The prevalence of poor mental health in the legal industry, in particular, has long been acknowledged but, in recent years, has been the subject of heightened scrutiny, increased research and loud calls for action and reform from industry peer groups. It is little wonder, therefore, that The Law Society President, I. Stephanie Boyce, marked the start of Mental Health Awareness Week by urging the legal profession to “take stock of its culture” and acknowledge their “collective responsibility” to improve the working environment. Boyce’s comments align with the stance taken by the Foundation, that mental health is an issue that everyone, including employers, can work to improve.
Workplace culture is a topic that is also firmly at the forefront of the SRA’s agenda as of late, following the recent publication of their guidance on workplace environments, which acknowledged the impact that unsupportive or toxic workplace environments can have on the wellbeing and mental health of a firm’s staff. If a further incentive was needed for employers to carefully consider what they can do to support mental health in the workplace, the threat of regulatory ramifications will undoubtedly be present.
Whilst such regulatory oversight is welcome, we should not lose sight of the fact that improving mental health should be a proactive and supportive endeavour, a journey which employers are keen to embark on in recognition of the benefits it will bring to their staff and, in turn, to their businesses.
What can Employers do?
In a week where the interrelated issues of mental health and loneliness are being carefully considered against the backdrop of a seismic shift in the way we work, it is an opportune time for employers to consider what actions they can and should take to assist their workforce to combat loneliness and isolation at work.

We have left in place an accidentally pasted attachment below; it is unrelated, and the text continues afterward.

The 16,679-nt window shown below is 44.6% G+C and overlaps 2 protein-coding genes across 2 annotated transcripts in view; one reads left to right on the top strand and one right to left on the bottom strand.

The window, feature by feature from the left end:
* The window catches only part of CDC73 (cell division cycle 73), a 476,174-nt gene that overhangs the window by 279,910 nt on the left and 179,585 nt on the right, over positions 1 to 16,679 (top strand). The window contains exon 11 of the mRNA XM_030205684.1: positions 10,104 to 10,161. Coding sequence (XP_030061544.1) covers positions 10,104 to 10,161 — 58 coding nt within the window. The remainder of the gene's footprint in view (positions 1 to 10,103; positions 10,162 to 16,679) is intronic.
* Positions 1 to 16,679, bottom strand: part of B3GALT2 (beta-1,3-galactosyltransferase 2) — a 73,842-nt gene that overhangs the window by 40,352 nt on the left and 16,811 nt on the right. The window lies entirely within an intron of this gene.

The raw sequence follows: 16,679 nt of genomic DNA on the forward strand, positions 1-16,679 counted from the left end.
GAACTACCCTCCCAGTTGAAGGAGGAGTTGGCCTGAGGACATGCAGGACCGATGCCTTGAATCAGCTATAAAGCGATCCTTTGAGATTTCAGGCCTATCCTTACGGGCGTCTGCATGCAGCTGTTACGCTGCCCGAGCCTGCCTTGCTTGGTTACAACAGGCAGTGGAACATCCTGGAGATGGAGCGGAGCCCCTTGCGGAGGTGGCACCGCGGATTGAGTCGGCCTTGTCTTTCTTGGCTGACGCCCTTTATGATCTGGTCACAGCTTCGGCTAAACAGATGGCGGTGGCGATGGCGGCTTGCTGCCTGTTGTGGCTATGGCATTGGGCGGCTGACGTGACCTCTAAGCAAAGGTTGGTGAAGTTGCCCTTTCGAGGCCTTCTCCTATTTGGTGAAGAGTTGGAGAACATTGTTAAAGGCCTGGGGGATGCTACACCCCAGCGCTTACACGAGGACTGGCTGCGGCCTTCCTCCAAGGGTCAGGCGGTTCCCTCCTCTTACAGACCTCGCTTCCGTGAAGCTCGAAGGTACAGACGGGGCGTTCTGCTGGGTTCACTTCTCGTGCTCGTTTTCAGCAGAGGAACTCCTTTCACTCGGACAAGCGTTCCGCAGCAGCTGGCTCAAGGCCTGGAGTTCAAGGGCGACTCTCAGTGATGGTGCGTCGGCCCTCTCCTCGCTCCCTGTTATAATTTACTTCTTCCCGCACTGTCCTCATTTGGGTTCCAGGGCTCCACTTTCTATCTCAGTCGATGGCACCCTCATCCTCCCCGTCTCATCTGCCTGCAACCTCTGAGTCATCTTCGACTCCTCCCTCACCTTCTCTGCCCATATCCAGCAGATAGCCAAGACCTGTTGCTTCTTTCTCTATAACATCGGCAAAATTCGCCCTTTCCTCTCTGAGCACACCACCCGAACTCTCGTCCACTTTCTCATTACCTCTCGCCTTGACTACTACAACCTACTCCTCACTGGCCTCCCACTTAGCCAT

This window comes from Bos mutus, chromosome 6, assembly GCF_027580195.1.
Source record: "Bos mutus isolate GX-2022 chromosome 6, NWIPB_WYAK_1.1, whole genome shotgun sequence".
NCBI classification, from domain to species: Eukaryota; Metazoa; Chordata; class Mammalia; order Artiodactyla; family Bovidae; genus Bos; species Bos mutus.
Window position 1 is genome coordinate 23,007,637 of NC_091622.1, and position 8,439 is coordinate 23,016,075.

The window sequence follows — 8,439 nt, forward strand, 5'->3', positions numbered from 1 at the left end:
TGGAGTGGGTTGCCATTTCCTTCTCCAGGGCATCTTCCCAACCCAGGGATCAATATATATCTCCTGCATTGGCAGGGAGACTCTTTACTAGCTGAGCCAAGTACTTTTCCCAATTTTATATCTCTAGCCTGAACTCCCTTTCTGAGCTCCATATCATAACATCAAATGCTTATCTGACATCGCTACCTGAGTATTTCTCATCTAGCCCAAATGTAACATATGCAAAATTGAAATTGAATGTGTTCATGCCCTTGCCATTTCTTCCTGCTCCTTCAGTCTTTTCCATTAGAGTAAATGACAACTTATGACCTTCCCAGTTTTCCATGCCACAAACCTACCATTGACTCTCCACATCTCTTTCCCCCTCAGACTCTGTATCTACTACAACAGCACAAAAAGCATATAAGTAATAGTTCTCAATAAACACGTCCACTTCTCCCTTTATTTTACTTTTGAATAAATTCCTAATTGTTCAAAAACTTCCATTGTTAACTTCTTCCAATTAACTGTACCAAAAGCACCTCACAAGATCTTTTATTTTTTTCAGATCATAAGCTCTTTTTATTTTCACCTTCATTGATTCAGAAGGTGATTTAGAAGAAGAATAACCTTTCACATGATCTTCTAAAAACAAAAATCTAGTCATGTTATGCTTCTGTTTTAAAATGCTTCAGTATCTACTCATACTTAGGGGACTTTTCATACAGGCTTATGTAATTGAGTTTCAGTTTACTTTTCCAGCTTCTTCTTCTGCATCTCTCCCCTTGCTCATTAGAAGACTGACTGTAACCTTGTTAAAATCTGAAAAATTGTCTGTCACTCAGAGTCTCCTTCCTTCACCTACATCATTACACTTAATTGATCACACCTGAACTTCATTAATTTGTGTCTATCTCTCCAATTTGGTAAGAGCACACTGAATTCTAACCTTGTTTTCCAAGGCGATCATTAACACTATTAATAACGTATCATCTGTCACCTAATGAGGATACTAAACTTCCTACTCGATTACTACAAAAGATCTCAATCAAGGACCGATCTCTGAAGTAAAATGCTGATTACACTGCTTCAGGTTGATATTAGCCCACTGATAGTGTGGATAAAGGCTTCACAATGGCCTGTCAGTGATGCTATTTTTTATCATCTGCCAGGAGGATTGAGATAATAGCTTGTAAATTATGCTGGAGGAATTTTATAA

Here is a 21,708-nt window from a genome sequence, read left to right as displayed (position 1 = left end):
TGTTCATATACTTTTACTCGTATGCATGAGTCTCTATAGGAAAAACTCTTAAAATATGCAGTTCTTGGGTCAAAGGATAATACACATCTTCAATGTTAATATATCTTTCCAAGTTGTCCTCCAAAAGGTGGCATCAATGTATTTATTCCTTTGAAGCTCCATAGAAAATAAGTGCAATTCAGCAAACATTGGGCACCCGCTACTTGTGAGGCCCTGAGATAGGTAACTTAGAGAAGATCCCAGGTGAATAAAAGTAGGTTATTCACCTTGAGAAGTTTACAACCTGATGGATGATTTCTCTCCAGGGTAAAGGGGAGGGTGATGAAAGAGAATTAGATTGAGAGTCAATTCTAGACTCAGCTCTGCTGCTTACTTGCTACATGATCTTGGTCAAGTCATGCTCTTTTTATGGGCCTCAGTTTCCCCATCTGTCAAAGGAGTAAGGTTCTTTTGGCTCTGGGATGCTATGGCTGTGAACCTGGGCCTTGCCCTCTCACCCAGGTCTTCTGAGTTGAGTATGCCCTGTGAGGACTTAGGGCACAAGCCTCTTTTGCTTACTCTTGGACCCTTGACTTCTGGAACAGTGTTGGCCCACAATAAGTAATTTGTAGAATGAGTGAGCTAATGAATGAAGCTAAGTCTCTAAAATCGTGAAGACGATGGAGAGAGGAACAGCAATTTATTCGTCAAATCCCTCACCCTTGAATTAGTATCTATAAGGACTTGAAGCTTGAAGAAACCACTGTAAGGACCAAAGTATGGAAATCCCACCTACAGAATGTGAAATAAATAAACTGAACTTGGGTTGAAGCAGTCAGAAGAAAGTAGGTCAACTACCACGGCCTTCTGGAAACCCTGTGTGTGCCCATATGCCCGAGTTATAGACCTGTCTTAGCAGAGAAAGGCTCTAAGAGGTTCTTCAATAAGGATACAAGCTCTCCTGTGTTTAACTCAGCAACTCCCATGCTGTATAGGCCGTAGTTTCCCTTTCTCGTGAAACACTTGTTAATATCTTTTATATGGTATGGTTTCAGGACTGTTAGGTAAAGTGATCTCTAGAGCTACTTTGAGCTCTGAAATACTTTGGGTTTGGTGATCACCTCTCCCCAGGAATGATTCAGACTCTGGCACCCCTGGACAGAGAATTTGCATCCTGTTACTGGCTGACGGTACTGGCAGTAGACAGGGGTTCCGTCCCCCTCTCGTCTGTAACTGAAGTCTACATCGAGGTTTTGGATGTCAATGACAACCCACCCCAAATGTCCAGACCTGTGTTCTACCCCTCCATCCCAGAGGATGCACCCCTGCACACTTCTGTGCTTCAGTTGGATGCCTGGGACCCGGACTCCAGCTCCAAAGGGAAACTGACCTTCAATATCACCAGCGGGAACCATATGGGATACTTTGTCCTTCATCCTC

The Marmalade Trust, a charity dedicated to helping those who are experiencing loneliness, has a wide variety of helpful and practical solutions for how employees and employers can collectively build more connected workplaces. Such suggestions include:
- Employers should prioritise connection in their onboarding process, acknowledging that everyone has varying social needs. New employees can be made to feel comfortable and a part of the company culture by being asked what level of social contact they prefer at work, and what communication platforms they feel most comfortable using. At the same time, employees are encouraged to not always default to technology, for example by relying on email as a substitute for interacting with people in person.
- Employers are encouraged to prioritise social time at work, by promoting downtime and leading by example. A culture of open dialogue where employees are asked what kind of social events they would like to participate in, again acknowledging that individuals have different preferences, is more likely to increase participation in such events.
As obvious as it may seem, it is vital that a genuine and concerted effort is made to reduce the stigma around loneliness. Measures that may be taken by employers include providing training to managers, opening up the conversation on wellbeing in the workplace generally, and appointing dedicated mental health first aiders in the workplace.
If you are a multinational employer or HR advisor and would like to discuss updating your firm’s policies and procedures, how we may be able to provide tailored training in this area, or for any other questions arising from this alert, please contact our Partner, Emma Bartlett, and Senior Associate, Louise O’Connor, both of whom specialise in employment and partnership issues for multinational employers, senior executives, partnerships and partners.